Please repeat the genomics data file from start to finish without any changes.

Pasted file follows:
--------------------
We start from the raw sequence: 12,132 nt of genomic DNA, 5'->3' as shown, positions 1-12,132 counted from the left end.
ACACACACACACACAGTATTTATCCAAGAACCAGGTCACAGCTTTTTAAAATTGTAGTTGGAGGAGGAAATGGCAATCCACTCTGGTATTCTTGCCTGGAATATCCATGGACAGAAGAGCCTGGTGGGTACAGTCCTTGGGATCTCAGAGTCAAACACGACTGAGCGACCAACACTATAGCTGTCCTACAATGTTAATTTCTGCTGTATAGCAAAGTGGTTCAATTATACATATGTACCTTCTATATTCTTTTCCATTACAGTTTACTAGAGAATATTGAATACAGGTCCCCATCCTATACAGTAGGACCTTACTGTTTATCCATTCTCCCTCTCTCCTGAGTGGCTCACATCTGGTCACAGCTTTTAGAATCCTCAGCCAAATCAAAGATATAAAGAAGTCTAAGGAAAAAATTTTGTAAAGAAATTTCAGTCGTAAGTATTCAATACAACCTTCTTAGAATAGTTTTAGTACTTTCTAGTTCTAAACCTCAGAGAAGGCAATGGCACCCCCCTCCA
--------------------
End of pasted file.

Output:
We start from the raw sequence: 12,132 nt of genomic DNA, 5'->3' as shown, positions 1-12,132 counted from the left end.
ACACACACACACACAGTATTTATCCAAGAACCAGGTCACAGCTTTTTAAAATTGTAGTTGGAGGAGGAAATGGCAATCCACTCTGGTATTCTTGCCTGGAATATCCATGGACAGAAGAGCCTGGTGGGTACAGTCCTTGGGATCTCAGAGTCAAACACGACTGAGCGACCAACACTATAGCTGTCCTACAATGTTAATTTCTGCTGTATAGCAAAGTGGTTCAATTATACATATGTACCTTCTATATTCTTTTCCATTACAGTTTACTAGAGAATATTGAATACAGGTCCCCATCCTATACAGTAGGACCTTACTGTTTATCCATTCTCCCTCTCTCCTGAGTGGCTCACATCTGGTCACAGCTTTTAGAATCCTCAGCCAAATCAAAGATATAAAGAAGTCTAAGGAAAAAATTTTGTAAAGAAATTTCAGTCGTAAGTATTCAATACAACCTTCTTAGAATAGTTTTAGTACTTTCTAGTTCTAAACCTCAGAGAAGGCAATGGCACCCCCCTCCA